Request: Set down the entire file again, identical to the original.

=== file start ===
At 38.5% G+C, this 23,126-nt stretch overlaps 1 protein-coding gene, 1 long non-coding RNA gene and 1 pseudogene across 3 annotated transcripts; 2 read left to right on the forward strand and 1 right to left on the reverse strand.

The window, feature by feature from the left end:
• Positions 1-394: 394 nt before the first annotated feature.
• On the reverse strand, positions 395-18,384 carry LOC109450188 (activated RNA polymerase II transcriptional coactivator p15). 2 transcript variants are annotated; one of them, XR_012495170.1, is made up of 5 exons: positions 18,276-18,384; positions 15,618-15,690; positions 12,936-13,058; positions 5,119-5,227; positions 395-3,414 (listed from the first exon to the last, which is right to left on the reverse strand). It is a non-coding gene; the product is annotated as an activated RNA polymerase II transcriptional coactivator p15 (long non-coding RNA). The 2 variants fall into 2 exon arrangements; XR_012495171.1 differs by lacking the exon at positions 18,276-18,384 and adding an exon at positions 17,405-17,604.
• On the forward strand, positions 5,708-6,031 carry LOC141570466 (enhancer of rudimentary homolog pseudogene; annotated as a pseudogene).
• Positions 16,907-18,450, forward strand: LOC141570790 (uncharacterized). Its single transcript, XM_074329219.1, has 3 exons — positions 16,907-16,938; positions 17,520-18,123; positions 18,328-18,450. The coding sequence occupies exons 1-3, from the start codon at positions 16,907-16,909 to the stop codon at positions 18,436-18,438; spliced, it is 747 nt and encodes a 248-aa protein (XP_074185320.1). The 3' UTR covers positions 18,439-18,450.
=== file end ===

At 38.5% G+C, this 23,126-nt stretch overlaps 1 protein-coding gene, 1 long non-coding RNA gene and 1 pseudogene across 3 annotated transcripts; 2 read left to right on the forward strand and 1 right to left on the reverse strand.

The window, feature by feature from the left end:
• Positions 1-394: 394 nt before the first annotated feature.
• On the reverse strand, positions 395-18,384 carry LOC109450188 (activated RNA polymerase II transcriptional coactivator p15). 2 transcript variants are annotated; one of them, XR_012495170.1, is made up of 5 exons: positions 18,276-18,384; positions 15,618-15,690; positions 12,936-13,058; positions 5,119-5,227; positions 395-3,414 (listed from the first exon to the last, which is right to left on the reverse strand). It is a non-coding gene; the product is annotated as an activated RNA polymerase II transcriptional coactivator p15 (long non-coding RNA). The 2 variants fall into 2 exon arrangements; XR_012495171.1 differs by lacking the exon at positions 18,276-18,384 and adding an exon at positions 17,405-17,604.
• On the forward strand, positions 5,708-6,031 carry LOC141570466 (enhancer of rudimentary homolog pseudogene; annotated as a pseudogene).
• Positions 16,907-18,450, forward strand: LOC141570790 (uncharacterized). Its single transcript, XM_074329219.1, has 3 exons — positions 16,907-16,938; positions 17,520-18,123; positions 18,328-18,450. The coding sequence occupies exons 1-3, from the start codon at positions 16,907-16,909 to the stop codon at positions 18,436-18,438; spliced, it is 747 nt and encodes a 248-aa protein (XP_074185320.1). The 3' UTR covers positions 18,439-18,450.